SeaWorld Parks & Entertainment is a leading theme park and entertainment company providing experiences that matter and inspiring guests to protect animals and the wild wonders of our world. The company is one of the world’s foremost zoological organisations and a global leader in animal welfare, behavioural training, husbandry and veterinary care. The company collectively cares for what it believes is one of the largest zoological collections in the world and has helped lead advances in the care of animals. The company also rescues and rehabilitates marine and terrestrial animals that are ill, injured, orphaned or abandoned, with the goal of returning them to the wild. The SeaWorld rescue team has helped more than 31,000 animals in need over the last 50 years.
P.S. Footage was produced by SeaWorld under the National Marine Fisheries Service Marine Mammal Health and Response Program.
You just can’t beat month of November, not just because it is the month of my birth (just kidding!), actually because this is one of the most happening month of the year. Just imagine, every other Indian state has some kind of a festival this month. And, what a range… from music to dance to nature, flowers, cattle, fairs, religion, mythology, culture… and what not. This month has every aspect to relate with. Hence for all those with a penchant to travel just for any reason, here are plentiful to do that.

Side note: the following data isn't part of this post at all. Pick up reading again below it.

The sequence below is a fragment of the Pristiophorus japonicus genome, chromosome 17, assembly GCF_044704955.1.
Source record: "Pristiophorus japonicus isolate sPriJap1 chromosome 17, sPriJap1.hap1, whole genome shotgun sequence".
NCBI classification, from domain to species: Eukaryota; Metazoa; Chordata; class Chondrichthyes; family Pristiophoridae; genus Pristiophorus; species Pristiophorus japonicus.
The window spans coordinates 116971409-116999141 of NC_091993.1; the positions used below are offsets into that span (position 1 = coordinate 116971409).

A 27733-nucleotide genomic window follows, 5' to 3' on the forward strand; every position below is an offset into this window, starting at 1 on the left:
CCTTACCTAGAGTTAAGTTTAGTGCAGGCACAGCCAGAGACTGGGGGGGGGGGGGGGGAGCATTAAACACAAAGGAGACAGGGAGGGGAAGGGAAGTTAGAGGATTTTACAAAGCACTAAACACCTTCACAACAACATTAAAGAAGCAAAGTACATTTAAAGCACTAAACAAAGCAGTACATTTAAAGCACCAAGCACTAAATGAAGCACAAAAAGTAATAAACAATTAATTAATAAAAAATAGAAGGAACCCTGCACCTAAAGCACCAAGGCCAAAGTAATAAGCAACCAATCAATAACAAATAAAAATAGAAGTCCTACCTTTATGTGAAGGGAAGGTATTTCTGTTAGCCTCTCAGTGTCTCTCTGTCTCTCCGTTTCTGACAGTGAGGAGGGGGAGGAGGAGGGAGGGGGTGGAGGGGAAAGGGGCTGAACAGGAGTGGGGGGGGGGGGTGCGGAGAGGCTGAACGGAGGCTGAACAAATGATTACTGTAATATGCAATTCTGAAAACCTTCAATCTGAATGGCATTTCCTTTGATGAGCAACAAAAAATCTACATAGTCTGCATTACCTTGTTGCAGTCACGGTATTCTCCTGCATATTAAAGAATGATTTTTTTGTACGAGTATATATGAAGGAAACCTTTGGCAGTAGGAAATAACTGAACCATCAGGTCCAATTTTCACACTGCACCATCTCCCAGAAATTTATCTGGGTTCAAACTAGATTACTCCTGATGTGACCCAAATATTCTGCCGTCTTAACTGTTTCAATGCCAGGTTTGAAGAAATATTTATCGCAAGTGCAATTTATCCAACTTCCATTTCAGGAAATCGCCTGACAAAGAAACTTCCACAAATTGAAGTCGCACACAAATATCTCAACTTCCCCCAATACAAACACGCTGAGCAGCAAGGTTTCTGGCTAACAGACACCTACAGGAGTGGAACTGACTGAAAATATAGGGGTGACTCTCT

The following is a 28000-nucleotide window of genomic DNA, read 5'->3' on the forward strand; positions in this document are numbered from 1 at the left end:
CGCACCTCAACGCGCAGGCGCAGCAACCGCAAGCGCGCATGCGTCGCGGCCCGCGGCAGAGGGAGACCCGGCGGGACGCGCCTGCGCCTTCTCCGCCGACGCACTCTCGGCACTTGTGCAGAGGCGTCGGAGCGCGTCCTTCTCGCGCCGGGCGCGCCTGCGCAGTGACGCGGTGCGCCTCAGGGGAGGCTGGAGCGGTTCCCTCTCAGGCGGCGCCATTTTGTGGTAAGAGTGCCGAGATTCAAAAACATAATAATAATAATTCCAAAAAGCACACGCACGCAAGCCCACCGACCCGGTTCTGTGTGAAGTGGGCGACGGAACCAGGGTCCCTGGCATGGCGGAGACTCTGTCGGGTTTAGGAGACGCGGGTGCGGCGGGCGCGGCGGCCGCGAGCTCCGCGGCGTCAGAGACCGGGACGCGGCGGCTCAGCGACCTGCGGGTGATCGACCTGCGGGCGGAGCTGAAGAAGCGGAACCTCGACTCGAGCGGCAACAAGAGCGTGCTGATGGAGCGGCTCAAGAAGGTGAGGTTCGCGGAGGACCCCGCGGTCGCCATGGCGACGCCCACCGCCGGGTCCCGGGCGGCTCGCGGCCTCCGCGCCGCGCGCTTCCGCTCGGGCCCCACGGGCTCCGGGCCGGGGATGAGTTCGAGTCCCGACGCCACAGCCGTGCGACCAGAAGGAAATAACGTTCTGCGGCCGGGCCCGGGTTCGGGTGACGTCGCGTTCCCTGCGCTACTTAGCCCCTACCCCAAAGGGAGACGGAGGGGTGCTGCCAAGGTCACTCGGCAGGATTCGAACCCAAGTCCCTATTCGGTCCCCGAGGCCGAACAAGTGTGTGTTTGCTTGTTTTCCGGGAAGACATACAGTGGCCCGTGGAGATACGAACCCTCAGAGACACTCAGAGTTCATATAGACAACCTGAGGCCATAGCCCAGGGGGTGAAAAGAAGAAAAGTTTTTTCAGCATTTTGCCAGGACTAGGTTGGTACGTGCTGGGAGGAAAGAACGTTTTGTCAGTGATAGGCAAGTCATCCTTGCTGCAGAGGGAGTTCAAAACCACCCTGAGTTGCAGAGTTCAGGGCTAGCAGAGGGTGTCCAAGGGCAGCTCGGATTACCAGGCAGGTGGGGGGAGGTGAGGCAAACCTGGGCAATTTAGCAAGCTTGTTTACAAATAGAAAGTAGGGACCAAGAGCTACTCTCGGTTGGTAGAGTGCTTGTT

Even weather generally remains clear and winter is yet to make some ground. Many people even like to travel to hills during this month to have some good views of snow-clad peaks in blue skies. So the month had events and festivals lined up from states as far as and as diverse as Jammu & Kashmir, Punjab, Haryana, Rajasthan, Uttar Pradesh, Bihar, Gujarat, Madhya Pradesh, Maharashtra, Kerala, Assam, Meghalaya and Manipur. And actually I am pretty sure that I am still missing a few other happenings from same states or might be other states. But isn’t this more than enough!
Well, I am already late to suggest as it is Guru Parab today, birth anniversary of Guru Nanak Dev, founder of Sikh religion. Hence it is the most auspicious day of the year for Sikhs around the world. But it is also Kartik Purnima today, the full moon day of the month of Kartik in the Hindu calendar. It again is one of the most important day of Hindu calendar. A day to take holy bath in the rivers around. So many festivals are organised around this day.
All those who can’t go to Nankana Sahib in Pakistan to pay homage to Guru Nanak at his place of birth, still find solace at the Golden Temple in Amritsar. The celebrations usually commence with Prabhat Pheris, the early morning processions that begin at the Gurudwaras and proceed around the localities singing hymns.
Kartik Purnima is also the day of Dev Deepawali at Varanasi which is culmination of five day Ganga Mahotsav, which started on 31st October this year. Ganga mahotsav is a festival only once of its kind, certainly doubles the attraction of this city of temples, Ghats and traditions. As classical music fills the atmosphere, a mystique seems to envelop the environs awating a mood both celestial and soulful. On the final day (Poornima), which coincides with the traditional Dev Deepawali (light festival of the Gods), the ghats on the Ganga River glitter with more than a million lit-up earthen lamps. The trend of celebrating the Ganga Mahotsav in the Holy city of India, Varanasi, tends to keep the importance of the Varanasi as a cultural, religious and traditional capital of the India. At this occasion, pilgrims celebrate the event by performing an Indian classical style music and dance.